fantasy book reviews science fiction book reviewsfantasy book reviews Michelle Zink 1. Prophecy of the SistersProphecy of the Sisters by Michelle Zink

The year is 1890. Lia and her twin sister Alice have just been orphaned by the death of their father, and in the aftermath, Lia discovers that she and Alice have roles to play in an ominous prophecy. The prophecy pits the two against each other: one is the Gate, who has the potential to open the doors between the underworld and Earth; and the other is the Guardian, who is supposed to make sure that doesn’t happen. But while Lia just learned about the prophecy, Alice has a head start…

There have been a number of books recently that have been based on the legend of the fallen angels and the “daughters of men.” Prophecy of the Sisters is now several years old, yet feels fresher than most of its kind. Michelle Zink adds some interesting twists to the legend, including some allusions to Celtic myth that I can’t wait to see explored further.

fantasy book reviews science fiction book reviewsZink’s writing is beautiful, perfectly evoking a Gothic mood. The rainy gray skies and the sisters’ rambling, lonely house make for terrific dark-and-stormy-night reading. If you read Prophecy of the Sisters on a bright sunny day, it’ll probably surprise you when you look up from the book and realize it’s not actually raining in real life. The leaky carriage house full of forbidden books is a great touch too – and makes my bibliophilic heart ache! (I’d gladly give those books a good home!)

Lia tackles the prophecy with the help of two new friends, Sonia and Luisa. She has a sweetheart, too, but refuses to lean on James in any way. As a character decision, this is a little frustrating, because he’s willing to help and Lia’s stubbornness can be annoying. As an authorial decision, though, I like it. The YA field is filled, at the moment, with spineless heroines whose lives revolve around their love interest. It’s gratifying to see a heroine who teams up with her girl friends to solve her problems.

Alice, and Lia’s relationship with her, could use some fleshing out. Alice seems almost sociopathic at times, while at other times she seems heartbroken by the role laid out for her, and I’m not sure how much her behavior is being influenced by supernatural forces and how much of it is “just her.” I’d also like to have seen the overarching plot move a little further in this installment, but in general I enjoyed sinking into Lia’s deliciously Gothic world and will definitely be picking up Guardian of the Gate.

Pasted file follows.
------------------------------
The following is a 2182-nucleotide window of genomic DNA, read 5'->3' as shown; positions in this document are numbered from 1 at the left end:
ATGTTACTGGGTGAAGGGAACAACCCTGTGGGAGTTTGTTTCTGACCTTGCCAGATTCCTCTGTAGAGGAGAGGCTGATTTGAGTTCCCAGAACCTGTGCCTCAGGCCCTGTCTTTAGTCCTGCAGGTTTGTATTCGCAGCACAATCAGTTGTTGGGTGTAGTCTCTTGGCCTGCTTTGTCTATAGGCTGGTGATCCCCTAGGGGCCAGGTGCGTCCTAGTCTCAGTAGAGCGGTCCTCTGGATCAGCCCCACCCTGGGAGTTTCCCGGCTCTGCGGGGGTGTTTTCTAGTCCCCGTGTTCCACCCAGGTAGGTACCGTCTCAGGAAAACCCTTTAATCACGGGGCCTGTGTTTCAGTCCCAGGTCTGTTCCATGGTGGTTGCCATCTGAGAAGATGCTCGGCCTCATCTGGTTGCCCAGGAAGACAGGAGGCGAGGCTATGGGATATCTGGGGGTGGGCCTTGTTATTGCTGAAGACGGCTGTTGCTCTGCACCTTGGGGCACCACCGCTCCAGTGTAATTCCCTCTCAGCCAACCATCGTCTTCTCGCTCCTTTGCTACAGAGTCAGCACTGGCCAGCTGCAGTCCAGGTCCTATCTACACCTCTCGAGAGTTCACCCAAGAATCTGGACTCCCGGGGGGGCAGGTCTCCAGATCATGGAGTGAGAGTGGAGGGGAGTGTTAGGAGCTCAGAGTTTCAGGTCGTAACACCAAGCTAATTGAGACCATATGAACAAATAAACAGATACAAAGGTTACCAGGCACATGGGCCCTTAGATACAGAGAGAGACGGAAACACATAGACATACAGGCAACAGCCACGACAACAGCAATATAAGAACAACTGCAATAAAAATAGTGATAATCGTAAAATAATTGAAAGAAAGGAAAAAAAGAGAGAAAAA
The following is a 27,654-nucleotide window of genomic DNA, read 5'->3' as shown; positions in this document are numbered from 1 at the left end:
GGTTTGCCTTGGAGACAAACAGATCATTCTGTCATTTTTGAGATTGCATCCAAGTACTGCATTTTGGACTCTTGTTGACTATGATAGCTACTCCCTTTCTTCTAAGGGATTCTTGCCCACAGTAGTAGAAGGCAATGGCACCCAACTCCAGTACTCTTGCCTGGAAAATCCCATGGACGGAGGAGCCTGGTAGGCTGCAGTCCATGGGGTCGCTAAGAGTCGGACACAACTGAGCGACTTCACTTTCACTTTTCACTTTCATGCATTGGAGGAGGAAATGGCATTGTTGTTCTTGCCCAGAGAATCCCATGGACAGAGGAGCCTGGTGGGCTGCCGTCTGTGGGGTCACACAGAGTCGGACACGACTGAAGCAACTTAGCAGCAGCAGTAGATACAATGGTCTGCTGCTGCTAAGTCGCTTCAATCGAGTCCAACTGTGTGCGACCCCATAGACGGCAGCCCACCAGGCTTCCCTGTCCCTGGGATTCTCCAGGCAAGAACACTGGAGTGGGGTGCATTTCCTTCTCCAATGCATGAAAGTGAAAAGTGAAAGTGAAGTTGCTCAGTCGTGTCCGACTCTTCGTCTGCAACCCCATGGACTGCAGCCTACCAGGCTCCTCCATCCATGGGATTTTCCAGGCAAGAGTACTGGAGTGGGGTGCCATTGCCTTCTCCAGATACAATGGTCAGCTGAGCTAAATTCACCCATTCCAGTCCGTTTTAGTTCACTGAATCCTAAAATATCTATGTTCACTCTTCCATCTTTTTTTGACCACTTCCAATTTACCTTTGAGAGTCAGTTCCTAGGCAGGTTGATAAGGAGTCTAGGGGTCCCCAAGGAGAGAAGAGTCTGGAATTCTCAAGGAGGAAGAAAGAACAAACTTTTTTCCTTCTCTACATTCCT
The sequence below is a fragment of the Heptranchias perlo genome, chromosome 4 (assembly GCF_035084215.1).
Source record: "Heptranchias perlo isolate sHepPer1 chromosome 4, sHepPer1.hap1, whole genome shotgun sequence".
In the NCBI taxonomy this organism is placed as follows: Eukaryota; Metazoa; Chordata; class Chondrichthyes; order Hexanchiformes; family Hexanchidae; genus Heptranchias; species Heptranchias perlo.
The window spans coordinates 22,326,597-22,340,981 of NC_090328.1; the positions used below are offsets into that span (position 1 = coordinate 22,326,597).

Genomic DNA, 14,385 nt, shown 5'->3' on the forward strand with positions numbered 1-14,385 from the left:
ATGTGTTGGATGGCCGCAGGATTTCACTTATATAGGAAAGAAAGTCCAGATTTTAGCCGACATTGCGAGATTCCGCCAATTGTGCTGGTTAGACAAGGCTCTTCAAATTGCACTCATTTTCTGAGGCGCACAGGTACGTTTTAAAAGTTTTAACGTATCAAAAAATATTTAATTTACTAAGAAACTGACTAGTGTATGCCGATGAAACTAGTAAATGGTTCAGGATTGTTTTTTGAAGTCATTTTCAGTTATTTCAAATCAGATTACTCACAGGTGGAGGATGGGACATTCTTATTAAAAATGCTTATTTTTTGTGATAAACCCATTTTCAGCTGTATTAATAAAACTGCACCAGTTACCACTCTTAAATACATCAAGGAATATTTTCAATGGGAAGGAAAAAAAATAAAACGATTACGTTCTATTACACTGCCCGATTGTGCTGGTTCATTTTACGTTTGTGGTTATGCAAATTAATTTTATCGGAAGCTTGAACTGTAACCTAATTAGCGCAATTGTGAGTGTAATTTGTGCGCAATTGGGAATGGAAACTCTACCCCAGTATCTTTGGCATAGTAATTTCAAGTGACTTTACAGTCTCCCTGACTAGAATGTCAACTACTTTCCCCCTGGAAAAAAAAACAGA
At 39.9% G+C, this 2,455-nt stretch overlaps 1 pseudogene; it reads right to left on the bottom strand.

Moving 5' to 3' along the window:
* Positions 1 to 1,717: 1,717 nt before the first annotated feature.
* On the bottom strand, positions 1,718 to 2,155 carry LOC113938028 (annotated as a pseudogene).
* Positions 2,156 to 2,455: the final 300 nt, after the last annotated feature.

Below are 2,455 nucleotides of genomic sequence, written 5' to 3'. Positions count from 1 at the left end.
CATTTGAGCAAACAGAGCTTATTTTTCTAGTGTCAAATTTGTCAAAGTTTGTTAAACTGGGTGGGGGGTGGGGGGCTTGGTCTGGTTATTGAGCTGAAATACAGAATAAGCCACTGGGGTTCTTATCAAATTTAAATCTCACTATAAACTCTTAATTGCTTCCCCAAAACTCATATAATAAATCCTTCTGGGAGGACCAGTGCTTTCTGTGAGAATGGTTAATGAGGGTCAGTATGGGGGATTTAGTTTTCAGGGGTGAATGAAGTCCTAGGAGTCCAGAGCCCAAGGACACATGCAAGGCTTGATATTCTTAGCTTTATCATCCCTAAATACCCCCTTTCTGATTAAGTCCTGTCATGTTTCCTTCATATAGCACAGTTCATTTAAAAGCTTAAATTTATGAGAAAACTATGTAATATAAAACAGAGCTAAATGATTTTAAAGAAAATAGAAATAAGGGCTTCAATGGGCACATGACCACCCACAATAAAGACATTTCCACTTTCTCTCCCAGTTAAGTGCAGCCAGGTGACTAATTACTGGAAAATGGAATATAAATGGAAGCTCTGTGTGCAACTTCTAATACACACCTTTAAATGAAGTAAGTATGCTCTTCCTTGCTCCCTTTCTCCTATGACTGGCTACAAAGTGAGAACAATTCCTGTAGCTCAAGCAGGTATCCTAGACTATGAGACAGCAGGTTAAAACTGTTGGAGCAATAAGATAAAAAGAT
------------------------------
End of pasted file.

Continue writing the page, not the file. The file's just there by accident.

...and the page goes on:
Prophecy of the Sisters is for you if you like Libba Bray’s Gemma Doyle series, Leanna Renee Hieber’s Strangely Beautiful series, or Beautiful Creatures by Kami Garcia and Margaret Stohl.

Prophecy of the Sisters — (2009-2012) Young adult. Publisher: Sixteen year-old Lia Milthorpe and her twin sister Alice have just become orphans and, as Lia discovers, they have also become enemies. The twins are part of an ancient prophecy that has turned generations of sisters against each other. To escape from a dark fate and to remain in the arms of her beloved boyfriend James, Lia must end the prophecy before her sister does. Only then will she understand the mysterious circumstances of her parents’ deaths, the true meaning of the strange mark branded on her wrist, and the lengths to which her sister will go to defeat her. Debut novelist Michelle Zink takes readers on an unforgettable journey where one sister’s fateful decision could have an impact of Biblical proportion.

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  • Kelly Lasiter

    KELLY LASITER, with us since July 2008, is a mild-mannered academic administrative assistant by day, but at night she rules over a private empire of tottering bookshelves. Kelly is most fond of fantasy set in a historical setting (a la Jo Graham) or in a setting that echoes a real historical period (a la George RR Martin and Jacqueline Carey). She also enjoys urban fantasy and its close cousin, paranormal romance, though she believes these subgenres’ recent burst in popularity has resulted in an excess of dreck. She is a sucker for pretty prose (she majored in English, after all) and mythological themes.

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